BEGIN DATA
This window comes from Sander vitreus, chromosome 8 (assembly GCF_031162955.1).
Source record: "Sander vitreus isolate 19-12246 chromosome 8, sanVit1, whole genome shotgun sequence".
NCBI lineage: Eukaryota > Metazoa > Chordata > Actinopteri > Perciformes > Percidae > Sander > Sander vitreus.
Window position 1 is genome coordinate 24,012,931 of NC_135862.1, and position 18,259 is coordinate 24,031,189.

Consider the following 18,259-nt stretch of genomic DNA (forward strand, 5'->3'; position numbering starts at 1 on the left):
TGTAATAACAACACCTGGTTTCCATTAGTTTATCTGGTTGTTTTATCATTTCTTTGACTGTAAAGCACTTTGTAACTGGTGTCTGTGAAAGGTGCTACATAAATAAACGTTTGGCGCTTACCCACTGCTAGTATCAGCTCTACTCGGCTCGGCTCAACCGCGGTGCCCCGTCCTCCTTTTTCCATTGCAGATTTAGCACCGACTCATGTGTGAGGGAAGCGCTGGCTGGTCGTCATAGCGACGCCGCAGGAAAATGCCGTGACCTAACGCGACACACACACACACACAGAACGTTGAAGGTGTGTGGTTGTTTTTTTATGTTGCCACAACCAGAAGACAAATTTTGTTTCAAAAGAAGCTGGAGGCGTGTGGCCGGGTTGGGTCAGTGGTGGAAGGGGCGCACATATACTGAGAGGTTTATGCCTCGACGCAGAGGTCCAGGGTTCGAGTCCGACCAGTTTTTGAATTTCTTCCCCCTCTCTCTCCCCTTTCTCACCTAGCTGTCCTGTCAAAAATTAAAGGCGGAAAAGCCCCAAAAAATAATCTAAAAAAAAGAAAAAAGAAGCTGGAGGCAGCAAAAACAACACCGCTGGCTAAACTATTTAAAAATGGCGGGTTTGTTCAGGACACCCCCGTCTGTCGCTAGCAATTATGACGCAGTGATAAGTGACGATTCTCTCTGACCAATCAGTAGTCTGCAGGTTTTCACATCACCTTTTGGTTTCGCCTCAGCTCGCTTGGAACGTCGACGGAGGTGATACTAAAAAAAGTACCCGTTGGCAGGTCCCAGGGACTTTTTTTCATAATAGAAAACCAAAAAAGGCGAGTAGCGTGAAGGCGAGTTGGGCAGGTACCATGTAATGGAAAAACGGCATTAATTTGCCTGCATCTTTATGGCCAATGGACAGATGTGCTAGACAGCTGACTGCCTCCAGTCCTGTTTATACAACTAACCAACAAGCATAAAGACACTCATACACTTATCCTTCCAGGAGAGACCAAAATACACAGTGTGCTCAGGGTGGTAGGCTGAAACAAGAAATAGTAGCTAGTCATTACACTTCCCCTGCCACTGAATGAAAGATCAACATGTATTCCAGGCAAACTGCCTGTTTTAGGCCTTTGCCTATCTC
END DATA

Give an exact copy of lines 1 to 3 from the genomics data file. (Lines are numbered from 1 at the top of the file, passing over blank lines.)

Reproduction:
This window comes from Sander vitreus, chromosome 8 (assembly GCF_031162955.1).
Source record: "Sander vitreus isolate 19-12246 chromosome 8, sanVit1, whole genome shotgun sequence".
NCBI lineage: Eukaryota > Metazoa > Chordata > Actinopteri > Perciformes > Percidae > Sander > Sander vitreus.